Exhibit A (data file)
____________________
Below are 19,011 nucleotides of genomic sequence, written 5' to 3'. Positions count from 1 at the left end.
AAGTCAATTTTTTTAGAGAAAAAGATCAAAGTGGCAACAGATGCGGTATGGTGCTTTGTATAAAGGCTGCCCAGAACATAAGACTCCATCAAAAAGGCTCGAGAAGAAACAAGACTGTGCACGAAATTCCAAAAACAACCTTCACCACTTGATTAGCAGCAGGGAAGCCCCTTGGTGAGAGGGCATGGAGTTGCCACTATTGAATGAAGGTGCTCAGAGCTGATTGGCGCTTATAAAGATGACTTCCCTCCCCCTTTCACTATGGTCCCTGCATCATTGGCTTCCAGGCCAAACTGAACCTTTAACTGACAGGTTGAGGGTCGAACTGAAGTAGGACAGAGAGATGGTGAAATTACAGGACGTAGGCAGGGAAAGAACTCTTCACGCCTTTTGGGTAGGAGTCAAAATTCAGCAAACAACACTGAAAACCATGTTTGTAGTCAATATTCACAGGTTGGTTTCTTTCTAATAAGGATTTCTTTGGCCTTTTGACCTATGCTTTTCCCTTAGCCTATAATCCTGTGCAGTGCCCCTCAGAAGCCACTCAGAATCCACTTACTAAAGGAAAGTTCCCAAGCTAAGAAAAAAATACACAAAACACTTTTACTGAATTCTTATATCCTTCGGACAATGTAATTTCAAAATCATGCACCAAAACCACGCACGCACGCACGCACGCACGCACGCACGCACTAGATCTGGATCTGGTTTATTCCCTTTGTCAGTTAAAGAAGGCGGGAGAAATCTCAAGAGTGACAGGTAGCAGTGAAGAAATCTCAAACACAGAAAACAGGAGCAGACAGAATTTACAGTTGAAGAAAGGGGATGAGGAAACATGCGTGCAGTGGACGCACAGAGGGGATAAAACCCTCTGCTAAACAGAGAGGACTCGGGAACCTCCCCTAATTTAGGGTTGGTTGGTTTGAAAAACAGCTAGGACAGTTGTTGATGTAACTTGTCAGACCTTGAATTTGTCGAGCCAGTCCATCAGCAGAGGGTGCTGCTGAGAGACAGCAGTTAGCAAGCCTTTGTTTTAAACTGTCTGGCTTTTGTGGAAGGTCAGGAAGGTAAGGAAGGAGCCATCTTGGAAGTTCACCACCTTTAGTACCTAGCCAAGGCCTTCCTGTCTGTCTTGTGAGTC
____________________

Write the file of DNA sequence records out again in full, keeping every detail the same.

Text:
Below are 19,011 nucleotides of genomic sequence, written 5' to 3'. Positions count from 1 at the left end.
AAGTCAATTTTTTTAGAGAAAAAGATCAAAGTGGCAACAGATGCGGTATGGTGCTTTGTATAAAGGCTGCCCAGAACATAAGACTCCATCAAAAAGGCTCGAGAAGAAACAAGACTGTGCACGAAATTCCAAAAACAACCTTCACCACTTGATTAGCAGCAGGGAAGCCCCTTGGTGAGAGGGCATGGAGTTGCCACTATTGAATGAAGGTGCTCAGAGCTGATTGGCGCTTATAAAGATGACTTCCCTCCCCCTTTCACTATGGTCCCTGCATCATTGGCTTCCAGGCCAAACTGAACCTTTAACTGACAGGTTGAGGGTCGAACTGAAGTAGGACAGAGAGATGGTGAAATTACAGGACGTAGGCAGGGAAAGAACTCTTCACGCCTTTTGGGTAGGAGTCAAAATTCAGCAAACAACACTGAAAACCATGTTTGTAGTCAATATTCACAGGTTGGTTTCTTTCTAATAAGGATTTCTTTGGCCTTTTGACCTATGCTTTTCCCTTAGCCTATAATCCTGTGCAGTGCCCCTCAGAAGCCACTCAGAATCCACTTACTAAAGGAAAGTTCCCAAGCTAAGAAAAAAATACACAAAACACTTTTACTGAATTCTTATATCCTTCGGACAATGTAATTTCAAAATCATGCACCAAAACCACGCACGCACGCACGCACGCACGCACGCACGCACTAGATCTGGATCTGGTTTATTCCCTTTGTCAGTTAAAGAAGGCGGGAGAAATCTCAAGAGTGACAGGTAGCAGTGAAGAAATCTCAAACACAGAAAACAGGAGCAGACAGAATTTACAGTTGAAGAAAGGGGATGAGGAAACATGCGTGCAGTGGACGCACAGAGGGGATAAAACCCTCTGCTAAACAGAGAGGACTCGGGAACCTCCCCTAATTTAGGGTTGGTTGGTTTGAAAAACAGCTAGGACAGTTGTTGATGTAACTTGTCAGACCTTGAATTTGTCGAGCCAGTCCATCAGCAGAGGGTGCTGCTGAGAGACAGCAGTTAGCAAGCCTTTGTTTTAAACTGTCTGGCTTTTGTGGAAGGTCAGGAAGGTAAGGAAGGAGCCATCTTGGAAGTTCACCACCTTTAGTACCTAGCCAAGGCCTTCCTGTCTGTCTTGTGAGTC